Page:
West Virginia Republican Senate candidate Don Blankenship claimed the term "Chinaperson" isn't racist, however the origins of the word run counter to that sentiment.
The phrase appears to be version of the term "Chinaman," a moniker that has its roots in the 19th century and was largely used to dehumanize Chinese immigrants. The former coal CEO had used it to describe Senate Majority Leader Mitch McConnell's father-in-law, James Chao, as a "wealthy Chinaperson" while implying McConnell (R-Ky.) could have conflicts of interest in foreign relations. Days later, he defended his use of the word.
"This idea that calling somebody a 'Chinaperson,' I mean, I'm an American person. I don't see this insinuation by the press that there's something racist about saying a 'Chinaperson,'" the candidate said during a primary debate hosted by Fox News. "Some people are Korean persons, and some of them are African persons. That's not any slander there."
As Gay Yuen, board president of Los Angeles' Chinese American Museum, pointed out to HuffPost, "Chinaman" has origins in the 1860s. Chinese immigrants were drawn to the U.S. because of the Gold Rush and ended up taking jobs on the transcontinental railroad. The immigrants, mostly men from southern China, laid track for half the massive railroad, along with several other railroads in the West, but were ridiculed and emasculated for their work. White workers, who were resentful of the immigrants' skill on the railroad, often described the Chinese men as "monkeys" or "midgets," according to author Stan Steiner's book Fusang, The Chinese Who Built America.
"As the wave of immigrants increased, so did hostility toward the Chinese, who were willing to work for lower wages and longer hours," Yuen told HuffPost.
Herb Tam, curator at New York City's Museum of Chinese in America, told HuffPost that by calling the immigrants "Chinamen," people could erase any individuality or humanity from the group.
"Chinese merchants and laborers were called these names instead of their actual names, creating a sense that Chinese were an undifferentiated mass of interchangeable people," he said.
The demeaning stereotypes and bitterness toward the Chinese workers led to attacks and even murders. Oftentimes authorities would turn a blind eye. In one case, Irish railroad worker Paddy O'Rourke killed a Chinese man. The judge presiding over the case, Roy Bean, dismissed it after saying he'd "be damned if he could find any law against killing a Chinaman," though Texas law prohibited the killing of human beings, as was pointed out by the Chinese Railroad Workers in North America Project at Stanford University.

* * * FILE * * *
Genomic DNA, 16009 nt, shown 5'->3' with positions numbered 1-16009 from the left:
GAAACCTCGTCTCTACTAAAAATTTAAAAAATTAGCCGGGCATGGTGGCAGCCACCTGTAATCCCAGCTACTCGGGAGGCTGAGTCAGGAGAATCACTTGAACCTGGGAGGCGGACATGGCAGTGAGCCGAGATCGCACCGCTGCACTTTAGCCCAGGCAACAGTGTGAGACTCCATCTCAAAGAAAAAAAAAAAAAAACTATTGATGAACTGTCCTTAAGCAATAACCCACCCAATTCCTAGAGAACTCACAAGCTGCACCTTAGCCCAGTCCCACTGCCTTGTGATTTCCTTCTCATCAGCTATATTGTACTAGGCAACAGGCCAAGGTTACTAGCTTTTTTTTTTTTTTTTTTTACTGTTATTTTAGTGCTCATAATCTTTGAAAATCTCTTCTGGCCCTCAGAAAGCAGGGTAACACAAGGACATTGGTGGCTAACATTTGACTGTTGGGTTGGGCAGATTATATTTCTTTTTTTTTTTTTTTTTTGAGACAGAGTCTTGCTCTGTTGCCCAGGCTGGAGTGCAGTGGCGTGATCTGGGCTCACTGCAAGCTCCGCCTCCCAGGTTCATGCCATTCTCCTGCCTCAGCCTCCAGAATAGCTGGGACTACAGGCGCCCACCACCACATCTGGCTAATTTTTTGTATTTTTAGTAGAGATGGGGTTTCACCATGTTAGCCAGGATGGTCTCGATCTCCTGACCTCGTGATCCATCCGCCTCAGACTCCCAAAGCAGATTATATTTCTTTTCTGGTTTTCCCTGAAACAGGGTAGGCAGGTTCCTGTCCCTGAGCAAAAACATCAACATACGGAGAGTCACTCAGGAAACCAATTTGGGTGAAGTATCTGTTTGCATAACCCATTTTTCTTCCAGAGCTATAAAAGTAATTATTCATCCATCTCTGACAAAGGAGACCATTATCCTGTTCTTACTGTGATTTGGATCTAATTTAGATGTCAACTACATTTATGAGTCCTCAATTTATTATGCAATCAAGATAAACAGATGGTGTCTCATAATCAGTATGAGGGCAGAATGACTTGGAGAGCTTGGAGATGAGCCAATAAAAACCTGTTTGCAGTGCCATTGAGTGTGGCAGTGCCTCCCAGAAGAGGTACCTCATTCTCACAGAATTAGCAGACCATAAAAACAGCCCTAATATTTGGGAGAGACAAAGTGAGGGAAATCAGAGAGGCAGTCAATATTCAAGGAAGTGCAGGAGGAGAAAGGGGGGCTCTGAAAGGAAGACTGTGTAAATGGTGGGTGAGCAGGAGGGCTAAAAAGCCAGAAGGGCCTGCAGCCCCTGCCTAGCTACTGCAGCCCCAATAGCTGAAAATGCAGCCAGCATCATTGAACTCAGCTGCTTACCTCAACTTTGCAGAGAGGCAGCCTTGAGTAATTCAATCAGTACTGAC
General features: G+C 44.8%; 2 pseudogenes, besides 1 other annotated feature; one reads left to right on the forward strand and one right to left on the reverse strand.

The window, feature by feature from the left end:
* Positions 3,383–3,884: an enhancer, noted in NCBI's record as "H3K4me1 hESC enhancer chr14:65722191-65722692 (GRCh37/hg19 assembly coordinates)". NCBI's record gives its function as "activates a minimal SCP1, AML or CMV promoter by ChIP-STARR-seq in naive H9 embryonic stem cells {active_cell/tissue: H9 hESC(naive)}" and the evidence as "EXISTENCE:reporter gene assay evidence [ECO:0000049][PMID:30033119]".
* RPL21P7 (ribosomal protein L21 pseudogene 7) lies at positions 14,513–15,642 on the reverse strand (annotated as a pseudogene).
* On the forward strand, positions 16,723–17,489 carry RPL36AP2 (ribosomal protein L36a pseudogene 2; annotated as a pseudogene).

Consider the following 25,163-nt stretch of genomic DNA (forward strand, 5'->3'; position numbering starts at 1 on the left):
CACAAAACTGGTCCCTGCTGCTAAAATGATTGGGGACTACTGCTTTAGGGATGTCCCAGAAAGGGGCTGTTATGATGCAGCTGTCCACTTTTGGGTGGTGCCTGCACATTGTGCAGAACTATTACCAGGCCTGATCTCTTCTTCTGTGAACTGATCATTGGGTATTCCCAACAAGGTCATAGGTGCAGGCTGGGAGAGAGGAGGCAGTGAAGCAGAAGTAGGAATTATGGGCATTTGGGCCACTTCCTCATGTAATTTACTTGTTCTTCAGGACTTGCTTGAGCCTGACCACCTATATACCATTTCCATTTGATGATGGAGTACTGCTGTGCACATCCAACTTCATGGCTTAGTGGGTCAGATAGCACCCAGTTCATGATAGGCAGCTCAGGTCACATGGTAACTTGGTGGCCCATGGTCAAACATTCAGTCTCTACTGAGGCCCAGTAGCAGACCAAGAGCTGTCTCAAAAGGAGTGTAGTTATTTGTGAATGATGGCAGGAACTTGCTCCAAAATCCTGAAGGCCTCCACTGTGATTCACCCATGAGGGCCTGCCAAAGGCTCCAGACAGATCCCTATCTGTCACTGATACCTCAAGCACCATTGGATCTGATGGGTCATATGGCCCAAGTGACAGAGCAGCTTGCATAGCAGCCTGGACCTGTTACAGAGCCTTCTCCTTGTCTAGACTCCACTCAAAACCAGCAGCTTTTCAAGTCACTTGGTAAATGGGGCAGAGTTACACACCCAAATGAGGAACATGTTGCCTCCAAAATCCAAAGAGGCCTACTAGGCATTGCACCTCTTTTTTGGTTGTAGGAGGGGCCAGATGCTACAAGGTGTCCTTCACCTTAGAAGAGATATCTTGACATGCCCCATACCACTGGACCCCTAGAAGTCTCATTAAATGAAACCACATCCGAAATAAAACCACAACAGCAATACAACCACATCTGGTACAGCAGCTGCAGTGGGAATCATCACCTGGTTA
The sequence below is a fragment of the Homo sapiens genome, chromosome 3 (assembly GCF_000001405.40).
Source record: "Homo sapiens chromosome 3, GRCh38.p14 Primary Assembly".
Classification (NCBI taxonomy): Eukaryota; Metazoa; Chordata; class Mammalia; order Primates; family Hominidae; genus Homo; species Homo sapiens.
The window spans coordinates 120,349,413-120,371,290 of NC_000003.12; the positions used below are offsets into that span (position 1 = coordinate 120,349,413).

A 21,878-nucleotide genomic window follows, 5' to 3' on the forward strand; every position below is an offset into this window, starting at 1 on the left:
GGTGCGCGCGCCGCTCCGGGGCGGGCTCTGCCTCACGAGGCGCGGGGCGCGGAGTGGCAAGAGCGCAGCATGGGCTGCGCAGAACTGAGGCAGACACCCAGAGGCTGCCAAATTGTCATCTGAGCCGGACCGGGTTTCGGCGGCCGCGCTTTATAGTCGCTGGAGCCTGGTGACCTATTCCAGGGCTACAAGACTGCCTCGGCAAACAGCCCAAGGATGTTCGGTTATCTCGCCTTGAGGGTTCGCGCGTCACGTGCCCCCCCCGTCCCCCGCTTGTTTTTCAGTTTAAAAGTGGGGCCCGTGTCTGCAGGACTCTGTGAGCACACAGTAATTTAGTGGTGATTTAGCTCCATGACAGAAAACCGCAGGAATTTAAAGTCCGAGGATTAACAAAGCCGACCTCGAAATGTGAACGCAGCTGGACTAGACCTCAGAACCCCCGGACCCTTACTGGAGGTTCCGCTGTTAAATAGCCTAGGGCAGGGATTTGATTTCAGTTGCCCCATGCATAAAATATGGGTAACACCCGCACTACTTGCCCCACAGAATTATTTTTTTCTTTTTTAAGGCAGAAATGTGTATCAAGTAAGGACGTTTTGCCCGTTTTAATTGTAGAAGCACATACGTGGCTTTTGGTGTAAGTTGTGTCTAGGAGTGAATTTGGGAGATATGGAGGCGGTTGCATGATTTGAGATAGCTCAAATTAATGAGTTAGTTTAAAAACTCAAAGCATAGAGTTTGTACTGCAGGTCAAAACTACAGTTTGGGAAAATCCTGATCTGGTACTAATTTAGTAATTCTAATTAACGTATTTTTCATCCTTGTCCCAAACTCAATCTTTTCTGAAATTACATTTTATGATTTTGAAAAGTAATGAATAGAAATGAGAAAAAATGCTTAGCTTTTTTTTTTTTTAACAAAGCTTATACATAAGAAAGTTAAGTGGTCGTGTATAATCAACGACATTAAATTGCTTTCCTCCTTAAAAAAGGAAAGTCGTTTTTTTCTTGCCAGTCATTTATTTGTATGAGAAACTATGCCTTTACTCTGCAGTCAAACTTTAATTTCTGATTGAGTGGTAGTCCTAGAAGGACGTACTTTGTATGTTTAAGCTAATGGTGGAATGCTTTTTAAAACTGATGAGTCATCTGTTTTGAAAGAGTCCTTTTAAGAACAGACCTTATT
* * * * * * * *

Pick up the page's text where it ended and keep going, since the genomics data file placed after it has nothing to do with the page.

What's more, the name became attached to a racist caricature often used to depict Chinese immigrants of the time. With slanted eyes, and exaggerated traditional dress and hairstyle, drawings of "John Chinaman" would often be used to emphasize the "otherness" of the men, Tam said. The caricature was associated with negative qualities. In one particular song about the character, John Chinaman was described as a liar and a thief who ate rats and puppies.
Oftentimes, these offensive illustrations replaced photographs of Chinese workers. They even accompanied newspaper accounts of tragic events, like the Massacre of 1871, during which a mob of 500 hanged several Chinese men and boys. The event resulted in the deaths of an estimated 17 Chinese immigrants, Yuen explained.
The caricature was widely reproduced and continued to be illustrated into the 20th century, when large buckteeth were frequently added. The cartoon even made it into Dr. Seuss propaganda works and was used as an insulting depiction of Japanese people during World War II.
Though he himself may believe the term means no harm, Blankenship shouldn't ignore the long history of the term "Chinaman," Tam noted.
"This name needs to be seen in the context of the broader treatment of Chinese at that time, [who] were physically attacked and murdered, given extremely dangerous assignments and paid much less than their white counterparts," he said.
Furthermore, the Senate candidate does not have the right to authoritatively determin whether the term is offensive, Yuen said.
"The person who uses the potentially derogatory term is not the one who gets to decide its appropriateness or impact. That right belongs to the person who is the object of the derision," she explained.
The way in which Blankenship used "Chinaperson" to describe Chao, who founded a shipping company in the U.S. and is the father of U.S. Transportation Secretary Elaine Chao, reduces him to a "foreign and untrustworthy other," further emphasizing the perpetual foreigner stereotype often attached to Asian-Americans, said Karin Wang, a vice president at the civil rights group Asian Americans Advancing Justice.
Ultimately, it's really not difficult to avoid using "Chinaperson" or "Chinaman."
"Why use such a contrived term as 'Chinaperson' when acceptable terms of Chinese and Chinese American already exist?" Yuen asked.